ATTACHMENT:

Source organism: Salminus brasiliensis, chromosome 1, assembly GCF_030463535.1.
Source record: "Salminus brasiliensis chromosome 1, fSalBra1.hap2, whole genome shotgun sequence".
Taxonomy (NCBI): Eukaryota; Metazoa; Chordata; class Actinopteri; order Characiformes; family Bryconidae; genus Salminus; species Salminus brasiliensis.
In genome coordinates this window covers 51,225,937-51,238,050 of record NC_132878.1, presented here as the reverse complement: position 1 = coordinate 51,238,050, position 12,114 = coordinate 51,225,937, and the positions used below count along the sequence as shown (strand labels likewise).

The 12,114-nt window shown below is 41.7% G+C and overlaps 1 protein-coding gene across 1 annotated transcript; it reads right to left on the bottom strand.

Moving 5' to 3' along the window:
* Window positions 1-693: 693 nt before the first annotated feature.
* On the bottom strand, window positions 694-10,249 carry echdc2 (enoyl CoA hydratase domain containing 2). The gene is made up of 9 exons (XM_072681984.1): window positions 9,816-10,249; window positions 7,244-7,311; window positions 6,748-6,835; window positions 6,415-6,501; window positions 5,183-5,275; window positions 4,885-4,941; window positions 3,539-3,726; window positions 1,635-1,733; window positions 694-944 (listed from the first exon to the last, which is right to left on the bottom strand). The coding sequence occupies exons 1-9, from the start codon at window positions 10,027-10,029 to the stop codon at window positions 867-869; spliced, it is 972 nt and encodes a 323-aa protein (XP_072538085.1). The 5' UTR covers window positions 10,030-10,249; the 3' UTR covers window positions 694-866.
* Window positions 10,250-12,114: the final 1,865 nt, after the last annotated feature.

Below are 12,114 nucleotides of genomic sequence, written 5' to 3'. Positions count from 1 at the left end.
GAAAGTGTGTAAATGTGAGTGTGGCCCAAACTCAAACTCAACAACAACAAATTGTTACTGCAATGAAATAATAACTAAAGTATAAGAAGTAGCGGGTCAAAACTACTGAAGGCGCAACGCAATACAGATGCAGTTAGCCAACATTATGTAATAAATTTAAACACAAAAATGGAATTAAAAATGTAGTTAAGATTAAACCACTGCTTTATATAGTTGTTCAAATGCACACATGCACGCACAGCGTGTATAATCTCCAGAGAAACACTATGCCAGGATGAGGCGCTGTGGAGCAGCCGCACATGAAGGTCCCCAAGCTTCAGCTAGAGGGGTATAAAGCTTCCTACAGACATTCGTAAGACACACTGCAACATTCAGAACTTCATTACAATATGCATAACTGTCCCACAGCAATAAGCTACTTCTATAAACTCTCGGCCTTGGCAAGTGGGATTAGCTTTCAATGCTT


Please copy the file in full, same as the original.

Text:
Source organism: Salminus brasiliensis, chromosome 1, assembly GCF_030463535.1.
Source record: "Salminus brasiliensis chromosome 1, fSalBra1.hap2, whole genome shotgun sequence".
Taxonomy (NCBI): Eukaryota; Metazoa; Chordata; class Actinopteri; order Characiformes; family Bryconidae; genus Salminus; species Salminus brasiliensis.
In genome coordinates this window covers 51,225,937-51,238,050 of record NC_132878.1, presented here as the reverse complement: position 1 = coordinate 51,238,050, position 12,114 = coordinate 51,225,937, and the positions used below count along the sequence as shown (strand labels likewise).

The 12,114-nt window shown below is 41.7% G+C and overlaps 1 protein-coding gene across 1 annotated transcript; it reads right to left on the bottom strand.

Moving 5' to 3' along the window:
* Window positions 1-693: 693 nt before the first annotated feature.
* On the bottom strand, window positions 694-10,249 carry echdc2 (enoyl CoA hydratase domain containing 2). The gene is made up of 9 exons (XM_072681984.1): window positions 9,816-10,249; window positions 7,244-7,311; window positions 6,748-6,835; window positions 6,415-6,501; window positions 5,183-5,275; window positions 4,885-4,941; window positions 3,539-3,726; window positions 1,635-1,733; window positions 694-944 (listed from the first exon to the last, which is right to left on the bottom strand). The coding sequence occupies exons 1-9, from the start codon at window positions 10,027-10,029 to the stop codon at window positions 867-869; spliced, it is 972 nt and encodes a 323-aa protein (XP_072538085.1). The 5' UTR covers window positions 10,030-10,249; the 3' UTR covers window positions 694-866.
* Window positions 10,250-12,114: the final 1,865 nt, after the last annotated feature.

Below are 12,114 nucleotides of genomic sequence, written 5' to 3'. Positions count from 1 at the left end.
GAAAGTGTGTAAATGTGAGTGTGGCCCAAACTCAAACTCAACAACAACAAATTGTTACTGCAATGAAATAATAACTAAAGTATAAGAAGTAGCGGGTCAAAACTACTGAAGGCGCAACGCAATACAGATGCAGTTAGCCAACATTATGTAATAAATTTAAACACAAAAATGGAATTAAAAATGTAGTTAAGATTAAACCACTGCTTTATATAGTTGTTCAAATGCACACATGCACGCACAGCGTGTATAATCTCCAGAGAAACACTATGCCAGGATGAGGCGCTGTGGAGCAGCCGCACATGAAGGTCCCCAAGCTTCAGCTAGAGGGGTATAAAGCTTCCTACAGACATTCGTAAGACACACTGCAACATTCAGAACTTCATTACAATATGCATAACTGTCCCACAGCAATAAGCTACTTCTATAAACTCTCGGCCTTGGCAAGTGGGATTAGCTTTCAATGCTT